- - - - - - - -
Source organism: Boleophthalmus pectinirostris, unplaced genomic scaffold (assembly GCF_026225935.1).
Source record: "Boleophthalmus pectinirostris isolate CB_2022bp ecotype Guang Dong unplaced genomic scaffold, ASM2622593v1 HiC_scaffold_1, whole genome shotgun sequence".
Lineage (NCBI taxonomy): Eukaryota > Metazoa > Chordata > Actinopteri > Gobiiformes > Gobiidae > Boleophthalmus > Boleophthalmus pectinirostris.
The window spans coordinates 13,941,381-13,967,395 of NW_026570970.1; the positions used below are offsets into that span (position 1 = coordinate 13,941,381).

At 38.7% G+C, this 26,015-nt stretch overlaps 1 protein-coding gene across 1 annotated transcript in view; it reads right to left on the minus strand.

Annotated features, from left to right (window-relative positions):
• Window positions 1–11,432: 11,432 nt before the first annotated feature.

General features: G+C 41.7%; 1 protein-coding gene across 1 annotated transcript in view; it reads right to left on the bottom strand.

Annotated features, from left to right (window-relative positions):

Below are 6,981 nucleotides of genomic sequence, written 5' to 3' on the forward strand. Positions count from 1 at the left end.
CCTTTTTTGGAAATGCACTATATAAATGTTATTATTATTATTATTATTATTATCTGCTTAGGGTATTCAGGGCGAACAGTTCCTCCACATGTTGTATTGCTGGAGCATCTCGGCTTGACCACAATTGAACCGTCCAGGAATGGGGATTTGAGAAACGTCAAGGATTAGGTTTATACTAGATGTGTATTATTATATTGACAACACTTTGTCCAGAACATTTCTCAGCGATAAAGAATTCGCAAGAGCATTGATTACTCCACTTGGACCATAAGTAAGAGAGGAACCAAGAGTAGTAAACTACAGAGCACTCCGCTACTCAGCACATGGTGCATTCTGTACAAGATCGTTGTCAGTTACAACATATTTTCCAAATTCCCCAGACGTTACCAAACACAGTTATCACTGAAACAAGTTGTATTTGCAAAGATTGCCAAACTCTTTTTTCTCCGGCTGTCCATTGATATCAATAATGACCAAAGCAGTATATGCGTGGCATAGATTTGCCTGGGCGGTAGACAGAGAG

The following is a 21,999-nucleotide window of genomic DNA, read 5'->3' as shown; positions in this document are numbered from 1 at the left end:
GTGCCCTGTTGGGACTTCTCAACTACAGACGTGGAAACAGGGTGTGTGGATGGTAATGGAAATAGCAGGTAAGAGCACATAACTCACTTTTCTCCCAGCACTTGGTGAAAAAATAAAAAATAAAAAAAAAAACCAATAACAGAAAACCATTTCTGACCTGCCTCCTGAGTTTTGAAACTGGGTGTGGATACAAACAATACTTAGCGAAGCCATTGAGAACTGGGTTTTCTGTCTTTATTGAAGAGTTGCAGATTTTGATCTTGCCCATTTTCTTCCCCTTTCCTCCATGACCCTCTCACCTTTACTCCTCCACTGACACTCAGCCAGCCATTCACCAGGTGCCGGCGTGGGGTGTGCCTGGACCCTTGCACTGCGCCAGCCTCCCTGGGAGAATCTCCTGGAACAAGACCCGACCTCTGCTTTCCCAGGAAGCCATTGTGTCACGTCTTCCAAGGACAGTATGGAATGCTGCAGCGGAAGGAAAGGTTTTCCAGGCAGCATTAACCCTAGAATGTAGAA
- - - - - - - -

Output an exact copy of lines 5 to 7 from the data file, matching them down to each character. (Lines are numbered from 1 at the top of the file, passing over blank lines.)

At 38.7% G+C, this 26,015-nt stretch overlaps 1 protein-coding gene across 1 annotated transcript in view; it reads right to left on the minus strand.

Annotated features, from left to right (window-relative positions):
• Window positions 1–11,432: 11,432 nt before the first annotated feature.